Genesis Reviews


Genre: Platformer Developer: Sega Enterprises Publisher: Sega Enterprises Players: 1 Released: 1995

Ah Ristar. Just thinking about this game makes me grin. This was the kind of game I showed off to my friends. This was the type of game that made me love my Genesis more than any other system before or since. This was a game that was completely ignored by SOA’s marketing division. Sad but true. Poor little Ristar was released right when the Genesis was on its way out. Having all his thunder stolen by the Saturn, it was doomed to bargain bins and gaming obscurity.

There is a good side to all this, though. You can find this game just about anywhere for rock bottom prices. If you own a Genesis and consider yourself a platforming fan, you owe it to yourself to get Ristar now!

Ristar is the type of character I like. He doesn’t try to be cool or overflow with ‘tude. He’s just a little star out to do the right thing. When the space tyrant Greedy takes over the solar system and imprisons his father, it’s up to Ristar to save the day. Divided over seven worlds composed of multiple stages, it looks like the little guy has his work cut out for him. You can select either normal or hard difficulty from the options menu, but neither mode is very hard. I do believe there is an expert mode you can access with a password, but I haven’t tried that yet.

Right off the bat you’ll notice the incredible use of color and detail here. The graphics are among the best I’ve seen on the system and the developers appear to have mixed, filtered, and chanted to the gods to get every available color out of the Genesis’ meager palette. The Genny really shines in Ristar.

Backgrounds are parallax-filled and extremely well drawn. Many stages have cool little details in their backgrounds, like the flaming cauldrons in stage three, the sunlight effect in the first boss’s stage, or the airships in stage four. There are also some cool touches like the screen getting darker as you dive underwater, then relighting as you reach the surface (stage two).

Ristar himself is well animated, with everything from the standard bop-to-the-beat standing animation to the overused “off balance” pose. As I said, he doesn’t try to have the attitude most other mascots of the time imitated (thanks a lot Sonic) and reminds me more of Mickey Mouse in his demeanor than anything else. This little star has personality but doesn’t overdo it.

Enemies are detailed and pleasing to the eye. There is also a large variety of them, and they change depending on the world you’re currently exploring. The bosses themselves are large but a bit on the easy side. Some have expanding stages (the stage three boss, for example) and do provide enough of a challenge without making things too hard.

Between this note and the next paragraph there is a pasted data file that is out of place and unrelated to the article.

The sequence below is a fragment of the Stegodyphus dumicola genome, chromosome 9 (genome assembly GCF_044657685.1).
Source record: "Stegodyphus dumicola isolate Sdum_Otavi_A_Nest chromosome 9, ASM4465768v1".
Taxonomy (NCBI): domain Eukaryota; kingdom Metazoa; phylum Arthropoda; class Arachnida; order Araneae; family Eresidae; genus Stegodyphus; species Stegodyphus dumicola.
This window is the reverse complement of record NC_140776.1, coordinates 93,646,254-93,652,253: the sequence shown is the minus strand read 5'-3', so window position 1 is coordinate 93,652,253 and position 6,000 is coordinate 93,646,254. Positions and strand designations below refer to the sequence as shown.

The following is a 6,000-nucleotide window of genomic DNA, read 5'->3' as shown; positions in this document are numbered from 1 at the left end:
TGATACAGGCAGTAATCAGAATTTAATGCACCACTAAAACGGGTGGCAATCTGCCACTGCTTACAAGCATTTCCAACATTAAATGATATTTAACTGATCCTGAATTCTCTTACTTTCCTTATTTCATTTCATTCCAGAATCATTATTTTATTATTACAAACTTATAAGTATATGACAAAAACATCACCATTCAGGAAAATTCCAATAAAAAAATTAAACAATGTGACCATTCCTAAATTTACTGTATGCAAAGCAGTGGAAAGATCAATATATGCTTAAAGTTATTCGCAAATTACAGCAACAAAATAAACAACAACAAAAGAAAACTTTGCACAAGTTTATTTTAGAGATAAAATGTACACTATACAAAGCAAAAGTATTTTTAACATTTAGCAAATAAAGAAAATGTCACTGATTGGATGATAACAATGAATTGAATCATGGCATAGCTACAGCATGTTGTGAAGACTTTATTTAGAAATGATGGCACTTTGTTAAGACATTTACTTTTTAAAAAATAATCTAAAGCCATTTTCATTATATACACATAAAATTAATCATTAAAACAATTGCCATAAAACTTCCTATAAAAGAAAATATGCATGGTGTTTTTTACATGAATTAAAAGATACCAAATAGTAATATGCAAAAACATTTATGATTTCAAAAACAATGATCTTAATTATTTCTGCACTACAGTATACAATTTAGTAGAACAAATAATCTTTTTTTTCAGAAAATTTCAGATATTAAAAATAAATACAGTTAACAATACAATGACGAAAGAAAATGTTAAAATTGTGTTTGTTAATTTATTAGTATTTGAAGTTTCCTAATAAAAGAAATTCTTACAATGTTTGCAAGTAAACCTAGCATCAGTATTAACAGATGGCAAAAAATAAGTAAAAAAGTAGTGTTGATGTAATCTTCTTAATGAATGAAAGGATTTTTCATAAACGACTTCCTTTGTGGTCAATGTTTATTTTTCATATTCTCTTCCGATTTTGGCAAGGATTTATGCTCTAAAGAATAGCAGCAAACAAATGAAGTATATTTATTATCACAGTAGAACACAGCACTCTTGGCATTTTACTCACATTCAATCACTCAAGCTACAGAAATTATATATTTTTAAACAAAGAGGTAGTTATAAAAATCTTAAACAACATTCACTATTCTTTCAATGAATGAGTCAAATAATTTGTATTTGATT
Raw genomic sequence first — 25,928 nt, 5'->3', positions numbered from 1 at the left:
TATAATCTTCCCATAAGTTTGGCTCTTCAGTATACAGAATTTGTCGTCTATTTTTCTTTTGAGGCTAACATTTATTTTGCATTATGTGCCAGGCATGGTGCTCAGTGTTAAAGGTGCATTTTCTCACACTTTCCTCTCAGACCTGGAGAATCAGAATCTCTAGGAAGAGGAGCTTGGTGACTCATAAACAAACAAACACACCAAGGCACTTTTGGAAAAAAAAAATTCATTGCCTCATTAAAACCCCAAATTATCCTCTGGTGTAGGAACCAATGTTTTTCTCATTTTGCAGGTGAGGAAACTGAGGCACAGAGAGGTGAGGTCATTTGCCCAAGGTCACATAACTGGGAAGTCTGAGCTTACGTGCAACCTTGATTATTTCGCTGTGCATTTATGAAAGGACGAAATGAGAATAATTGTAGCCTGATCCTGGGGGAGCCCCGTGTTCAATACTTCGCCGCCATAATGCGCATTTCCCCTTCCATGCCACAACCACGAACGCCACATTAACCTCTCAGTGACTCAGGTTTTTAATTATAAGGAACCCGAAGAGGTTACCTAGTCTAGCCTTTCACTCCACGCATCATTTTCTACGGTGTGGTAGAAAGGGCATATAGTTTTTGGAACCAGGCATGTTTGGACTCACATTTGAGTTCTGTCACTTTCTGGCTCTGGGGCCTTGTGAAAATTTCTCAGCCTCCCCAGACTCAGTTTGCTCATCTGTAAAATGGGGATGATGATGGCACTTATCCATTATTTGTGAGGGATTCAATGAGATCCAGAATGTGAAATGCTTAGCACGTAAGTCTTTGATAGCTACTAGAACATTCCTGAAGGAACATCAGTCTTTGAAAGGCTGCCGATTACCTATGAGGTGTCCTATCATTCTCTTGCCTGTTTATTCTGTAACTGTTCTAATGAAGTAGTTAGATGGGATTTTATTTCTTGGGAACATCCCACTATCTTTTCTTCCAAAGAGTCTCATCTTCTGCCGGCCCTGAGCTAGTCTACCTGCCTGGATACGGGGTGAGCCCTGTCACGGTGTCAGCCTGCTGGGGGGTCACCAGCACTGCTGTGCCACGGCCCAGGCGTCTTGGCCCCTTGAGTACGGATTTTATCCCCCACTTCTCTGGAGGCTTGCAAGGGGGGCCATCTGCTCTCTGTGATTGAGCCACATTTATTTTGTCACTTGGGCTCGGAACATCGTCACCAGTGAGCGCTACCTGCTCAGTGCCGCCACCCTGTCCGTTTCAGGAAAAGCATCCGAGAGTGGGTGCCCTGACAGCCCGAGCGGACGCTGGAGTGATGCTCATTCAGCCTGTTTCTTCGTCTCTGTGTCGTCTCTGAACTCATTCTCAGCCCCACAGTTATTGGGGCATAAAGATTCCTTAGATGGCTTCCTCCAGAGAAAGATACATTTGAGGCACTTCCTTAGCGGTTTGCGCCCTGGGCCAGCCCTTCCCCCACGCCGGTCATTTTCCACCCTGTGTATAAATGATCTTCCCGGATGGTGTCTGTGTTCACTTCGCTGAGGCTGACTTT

The soundtrack in Ristar is awesome. It’s well-composed, and it also makes great use of the Genesis’ sound capabilities. Catchy, bopping tunes fit the action perfectly and play for quite some time before they loop. The sound test lets you listen to each tune in a concert setting, complete with applause and everything. Another OST-worthy game. The sounds are also excellent. Hits and crashes are clear, and the dreaded Genesis sore throat does not rear its ugly head. Ristar only makes a few sounds but some could have been clearer.

Our little star has many moves he can perform with his stretching arms. Grabbing and throwing are the most commonly used. He can also climb up or down ladders, bang himself up walls, hang, swim, float, move pulley ropes, or flip himself up or down branches to reach another area. Treasure boxes are scattered around each stage and contain extra stars for life extension or refilling, as well as gems for points. Only two buttons are used in Ristar (the other for jumping) but the game play is tight and easy to get into. Spinning off hidden Star Handles sends you to bonus stages that vary depending on where they were found. Each stage has a treasure for you to find, if you can reach it. The password option is used to enter codes that open time attack modes, level select, or even a configuration mode. Considering the great length of the game, the passwords help out a lot when you run out of continues five worlds in. Some people may complain about the level design (the stages are HUGE) but don’t let that turn you off to this great title.

Everything in Ristar is done with the kind of love and care you’d expect from a triple A Sega team at the end of a console’s lifespan. Stuning presentation, rock-solid gameplay, and fantastic level design all combine to make this a must-have title. From the cool opening story to the great ending (yes, the game has an actual ending. No “Congratulations!” here!), Ristar deserves a place in every platform-loving gamer’s library.

SCORE: 9 out of 10



  1. Despite the great visuals and ok controls I cannot in all honesty say that this is a good game. The levels don’t make any sense and remind me of LCD trips or fever dreams, and they are long, boring and repetitive as hell. I really wanted to like this game but after getting about half way trough I just gave up. There’s no point and little to no fun. Skip this one if you are over 13 years old.

  2. This game deserves all the praise it gets. The game-play, visuals and sound are all fantastic, and it really shows off the hardware’s true potential. Ristar is an excellent game – definitely one of SEGA’s best creations. 10/10 as far as I’m concerned.

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